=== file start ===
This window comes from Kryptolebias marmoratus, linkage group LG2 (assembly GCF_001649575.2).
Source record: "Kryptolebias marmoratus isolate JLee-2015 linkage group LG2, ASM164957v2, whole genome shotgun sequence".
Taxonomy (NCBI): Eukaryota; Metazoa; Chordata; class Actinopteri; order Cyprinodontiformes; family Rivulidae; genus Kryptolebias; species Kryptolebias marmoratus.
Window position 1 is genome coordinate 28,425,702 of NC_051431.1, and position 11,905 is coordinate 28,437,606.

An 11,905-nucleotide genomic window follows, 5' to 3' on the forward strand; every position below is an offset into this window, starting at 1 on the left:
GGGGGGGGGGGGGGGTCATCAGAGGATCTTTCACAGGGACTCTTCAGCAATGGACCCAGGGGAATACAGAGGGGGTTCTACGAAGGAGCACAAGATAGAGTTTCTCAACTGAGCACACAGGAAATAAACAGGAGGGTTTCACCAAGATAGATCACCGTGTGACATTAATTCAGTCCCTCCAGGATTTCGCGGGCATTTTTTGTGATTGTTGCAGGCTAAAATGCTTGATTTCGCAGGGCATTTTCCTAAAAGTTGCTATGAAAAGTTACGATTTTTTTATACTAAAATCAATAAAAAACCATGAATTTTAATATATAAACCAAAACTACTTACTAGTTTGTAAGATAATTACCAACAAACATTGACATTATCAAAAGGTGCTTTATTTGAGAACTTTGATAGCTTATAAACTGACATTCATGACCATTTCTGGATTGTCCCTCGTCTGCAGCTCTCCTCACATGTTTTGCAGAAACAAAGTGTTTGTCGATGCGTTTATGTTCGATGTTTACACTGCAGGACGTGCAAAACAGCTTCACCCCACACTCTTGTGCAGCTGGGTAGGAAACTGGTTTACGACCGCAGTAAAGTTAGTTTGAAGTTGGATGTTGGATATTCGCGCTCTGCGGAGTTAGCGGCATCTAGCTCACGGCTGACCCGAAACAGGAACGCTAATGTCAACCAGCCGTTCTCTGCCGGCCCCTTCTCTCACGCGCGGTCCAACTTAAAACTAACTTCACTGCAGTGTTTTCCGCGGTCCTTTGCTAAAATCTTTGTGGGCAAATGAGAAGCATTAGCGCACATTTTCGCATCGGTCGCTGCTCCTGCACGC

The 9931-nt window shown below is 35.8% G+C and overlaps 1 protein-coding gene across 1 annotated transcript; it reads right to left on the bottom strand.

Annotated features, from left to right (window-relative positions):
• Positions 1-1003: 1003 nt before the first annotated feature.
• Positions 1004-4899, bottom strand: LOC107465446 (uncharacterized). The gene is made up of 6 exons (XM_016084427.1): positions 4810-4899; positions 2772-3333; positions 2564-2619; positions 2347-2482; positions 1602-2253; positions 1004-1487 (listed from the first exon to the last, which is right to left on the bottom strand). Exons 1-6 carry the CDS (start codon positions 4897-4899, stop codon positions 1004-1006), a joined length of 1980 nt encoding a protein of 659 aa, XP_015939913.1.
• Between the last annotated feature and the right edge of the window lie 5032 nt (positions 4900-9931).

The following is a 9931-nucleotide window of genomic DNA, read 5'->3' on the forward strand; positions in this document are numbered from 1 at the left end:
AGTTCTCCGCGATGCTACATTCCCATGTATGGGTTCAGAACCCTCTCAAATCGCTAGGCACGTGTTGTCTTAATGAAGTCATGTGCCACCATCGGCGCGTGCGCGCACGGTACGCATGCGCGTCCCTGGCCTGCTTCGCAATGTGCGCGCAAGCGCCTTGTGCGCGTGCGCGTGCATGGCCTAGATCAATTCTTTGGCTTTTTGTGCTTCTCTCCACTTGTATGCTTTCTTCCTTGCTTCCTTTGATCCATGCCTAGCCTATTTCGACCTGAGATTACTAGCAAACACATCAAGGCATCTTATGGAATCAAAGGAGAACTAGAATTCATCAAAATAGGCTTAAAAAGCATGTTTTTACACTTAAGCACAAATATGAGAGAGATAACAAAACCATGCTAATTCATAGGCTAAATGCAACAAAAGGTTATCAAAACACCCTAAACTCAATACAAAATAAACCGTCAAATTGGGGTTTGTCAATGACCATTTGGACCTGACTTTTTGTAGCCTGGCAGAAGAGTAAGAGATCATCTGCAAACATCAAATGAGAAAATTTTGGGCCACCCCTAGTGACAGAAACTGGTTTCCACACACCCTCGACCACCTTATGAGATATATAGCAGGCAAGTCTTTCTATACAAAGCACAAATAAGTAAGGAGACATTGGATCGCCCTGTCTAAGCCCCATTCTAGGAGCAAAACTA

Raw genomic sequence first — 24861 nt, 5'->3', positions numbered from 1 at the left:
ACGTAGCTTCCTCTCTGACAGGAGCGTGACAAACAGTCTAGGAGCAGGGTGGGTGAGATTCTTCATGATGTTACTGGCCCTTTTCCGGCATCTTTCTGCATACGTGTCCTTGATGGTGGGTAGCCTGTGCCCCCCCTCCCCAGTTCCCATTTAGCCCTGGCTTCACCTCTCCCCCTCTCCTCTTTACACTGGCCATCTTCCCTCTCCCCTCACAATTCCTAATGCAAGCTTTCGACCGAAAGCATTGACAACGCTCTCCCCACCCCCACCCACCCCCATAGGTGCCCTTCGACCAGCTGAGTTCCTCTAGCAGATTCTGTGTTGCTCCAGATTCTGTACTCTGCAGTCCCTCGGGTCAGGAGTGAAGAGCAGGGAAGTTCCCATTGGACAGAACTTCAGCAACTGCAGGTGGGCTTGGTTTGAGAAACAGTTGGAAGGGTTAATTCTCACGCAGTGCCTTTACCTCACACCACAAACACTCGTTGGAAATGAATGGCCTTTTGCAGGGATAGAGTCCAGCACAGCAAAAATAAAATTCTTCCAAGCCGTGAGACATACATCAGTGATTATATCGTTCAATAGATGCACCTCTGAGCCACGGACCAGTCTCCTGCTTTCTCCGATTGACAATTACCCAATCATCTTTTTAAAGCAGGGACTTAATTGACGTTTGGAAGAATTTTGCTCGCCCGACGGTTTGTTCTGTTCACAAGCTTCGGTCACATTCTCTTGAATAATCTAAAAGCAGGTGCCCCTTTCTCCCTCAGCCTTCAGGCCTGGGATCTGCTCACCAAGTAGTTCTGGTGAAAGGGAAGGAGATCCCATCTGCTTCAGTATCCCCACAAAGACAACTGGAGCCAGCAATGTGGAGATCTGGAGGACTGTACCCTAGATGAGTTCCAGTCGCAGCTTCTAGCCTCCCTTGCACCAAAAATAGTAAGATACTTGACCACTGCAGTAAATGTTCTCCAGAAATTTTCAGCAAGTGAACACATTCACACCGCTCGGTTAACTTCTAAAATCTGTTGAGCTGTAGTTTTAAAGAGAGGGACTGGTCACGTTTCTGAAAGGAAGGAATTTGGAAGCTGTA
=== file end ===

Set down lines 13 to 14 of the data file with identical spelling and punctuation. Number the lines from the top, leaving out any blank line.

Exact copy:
AGTTCTCCGCGATGCTACATTCCCATGTATGGGTTCAGAACCCTCTCAAATCGCTAGGCACGTGTTGTCTTAATGAAGTCATGTGCCACCATCGGCGCGTGCGCGCACGGTACGCATGCGCGTCCCTGGCCTGCTTCGCAATGTGCGCGCAAGCGCCTTGTGCGCGTGCGCGTGCATGGCCTAGATCAATTCTTTGGCTTTTTGTGCTTCTCTCCACTTGTATGCTTTCTTCCTTGCTTCCTTTGATCCATGCCTAGCCTATTTCGACCTGAGATTACTAGCAAACACATCAAGGCATCTTATGGAATCAAAGGAGAACTAGAATTCATCAAAATAGGCTTAAAAAGCATGTTTTTACACTTAAGCACAAATATGAGAGAGATAACAAAACCATGCTAATTCATAGGCTAAATGCAACAAAAGGTTATCAAAACACCCTAAACTCAATACAAAATAAACCGTCAAATTGGGGTTTGTCAATGACCATTTGGACCTGACTTTTTGTAGCCTGGCAGAAGAGTAAGAGATCATCTGCAAACATCAAATGAGAAAATTTTGGGCCACCCCTAGTGACAGAAACTGGTTTCCACACACCCTCGACCACCTTATGAGATATATAGCAGGCAAGTCTTTCTATACAAAGCACAAATAAGTAAGGAGACATTGGATCGCCCTGTCTAAGCCCCATTCTAGGAGCAAAACTA

Raw genomic sequence first — 24861 nt, 5'->3', positions numbered from 1 at the left: